Boris Johnson has rejected calls from a group of scientists to do away with lockdown restrictions, with Downing Street pouring scorn on the idea that it is possible to protect the most vulnerable from Covid-19.
The controversial Great Barrington Declaration, signed by more than 7,000 scientists and medics worldwide, urges a new strategy which would allow younger people to live their lives as normal and offer “focused protection” to the elderly and people with underlying health conditions.
Alongside scientists like Professor Karol Sikora, it has been backed by prominent MPs like Tory backbencher Steve Baker, who has urged colleagues to back the proposal – in direct opposition to the government’s strategy.
But the prime minister’s official spokesman made it clear on Wednesday that Johnson disagrees with the fundamental logic of the declaration.
‘Higher risk of hopsitalisation’
“We have considered the full range of scientific opinion throughout the course of this pandemic and we will continue to do so,” a Number 10 spokesman said.
“But what I would also say is that it is not possible to rely on an unproven assumption that it is possible for people who are at lower risk, should they contract the virus, to avoid subsequently transmitting it to those who are at a higher risk and would face a higher risks of ending up in hospital, or worse in an intensive care unit.”
The Great Barrington Declaration cites “grave concerns about the damaging physical and mental health impacts” caused by lockdowns, warning that restrictive policies are having “devastating” effects on public health – through fewer cancer screenings, deteriorating mental health and lower rates of childhood vaccination.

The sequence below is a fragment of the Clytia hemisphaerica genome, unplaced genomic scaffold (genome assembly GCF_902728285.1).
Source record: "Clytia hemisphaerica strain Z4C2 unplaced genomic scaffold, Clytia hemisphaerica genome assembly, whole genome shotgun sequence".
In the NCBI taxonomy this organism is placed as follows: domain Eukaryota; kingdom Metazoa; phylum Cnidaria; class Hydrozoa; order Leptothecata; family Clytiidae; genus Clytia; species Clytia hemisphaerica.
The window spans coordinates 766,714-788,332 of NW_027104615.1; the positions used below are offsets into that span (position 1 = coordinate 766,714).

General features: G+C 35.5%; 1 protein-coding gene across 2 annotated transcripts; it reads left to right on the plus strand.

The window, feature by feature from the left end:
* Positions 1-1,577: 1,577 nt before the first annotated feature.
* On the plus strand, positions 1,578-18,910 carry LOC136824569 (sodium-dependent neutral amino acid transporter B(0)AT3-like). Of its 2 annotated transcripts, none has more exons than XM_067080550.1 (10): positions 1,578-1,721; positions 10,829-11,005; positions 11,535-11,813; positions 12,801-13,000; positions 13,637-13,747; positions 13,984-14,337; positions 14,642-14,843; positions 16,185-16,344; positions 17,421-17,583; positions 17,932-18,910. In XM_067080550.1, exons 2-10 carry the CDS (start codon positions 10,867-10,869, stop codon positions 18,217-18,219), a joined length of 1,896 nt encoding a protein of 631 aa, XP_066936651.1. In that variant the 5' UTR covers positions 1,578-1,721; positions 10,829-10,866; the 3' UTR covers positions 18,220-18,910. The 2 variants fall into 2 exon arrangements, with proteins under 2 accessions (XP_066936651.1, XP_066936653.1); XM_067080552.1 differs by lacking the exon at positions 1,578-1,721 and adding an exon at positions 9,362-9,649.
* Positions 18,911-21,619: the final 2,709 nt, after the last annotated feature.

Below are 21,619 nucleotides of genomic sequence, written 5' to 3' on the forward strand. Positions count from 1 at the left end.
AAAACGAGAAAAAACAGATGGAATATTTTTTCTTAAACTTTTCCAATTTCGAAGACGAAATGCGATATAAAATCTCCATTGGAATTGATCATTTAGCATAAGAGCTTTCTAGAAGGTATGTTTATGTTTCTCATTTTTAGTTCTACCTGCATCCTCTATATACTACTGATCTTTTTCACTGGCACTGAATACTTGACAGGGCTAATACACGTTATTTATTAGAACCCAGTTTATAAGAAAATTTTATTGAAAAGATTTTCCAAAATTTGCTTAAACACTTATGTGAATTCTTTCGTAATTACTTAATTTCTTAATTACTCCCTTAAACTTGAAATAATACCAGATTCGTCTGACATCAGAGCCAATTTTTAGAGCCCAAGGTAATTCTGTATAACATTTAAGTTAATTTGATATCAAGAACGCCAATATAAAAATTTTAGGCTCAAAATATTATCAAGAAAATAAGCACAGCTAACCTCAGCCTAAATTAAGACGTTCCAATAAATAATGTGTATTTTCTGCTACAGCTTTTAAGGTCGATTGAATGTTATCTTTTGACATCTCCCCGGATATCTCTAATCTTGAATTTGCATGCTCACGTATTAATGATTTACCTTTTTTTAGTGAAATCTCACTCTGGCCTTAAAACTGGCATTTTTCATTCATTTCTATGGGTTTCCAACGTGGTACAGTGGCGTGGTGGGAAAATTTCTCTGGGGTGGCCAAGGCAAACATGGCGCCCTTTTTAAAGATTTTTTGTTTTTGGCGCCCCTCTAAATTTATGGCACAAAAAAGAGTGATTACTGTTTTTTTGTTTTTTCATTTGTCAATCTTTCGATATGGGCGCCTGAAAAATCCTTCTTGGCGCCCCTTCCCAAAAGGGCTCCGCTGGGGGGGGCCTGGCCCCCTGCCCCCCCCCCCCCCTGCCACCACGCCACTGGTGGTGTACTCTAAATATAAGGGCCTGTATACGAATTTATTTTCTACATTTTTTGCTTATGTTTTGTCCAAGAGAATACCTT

It states that keeping lockdown measures in place until the arrival of a vaccine will “cause irreparable damage, with the underprivileged disproportionate harmed” – and suggests schools, shops, hospitality venues and so on be allowed to open freely so “herd immunity” can develop.
But its arguments have been repeatedly rejected by bodies like the World Health Organisation, and leading scientists have challenged its conclusions.
Dr Rupert Beale, of the Francis Crick Institute’s Cell Biology of Infection Laboratory, said it was “not a helpful contribution to the debate”.
“This declaration prioritises just one aspect of a sensible strategy – protecting the vulnerable – and suggests we can safely build up ‘herd immunity’ in the rest of the population,” he said.
“This is wishful thinking. It is not possible to fully identify vulnerable individuals, and it is not possible to fully isolate them.
“Furthermore, we know that immunity to coronaviruses wanes over time, and re-infection is possible – so lasting protection of vulnerable individuals by establishing ‘herd immunity’ is very unlikely to be achieved in the absence of a vaccine.”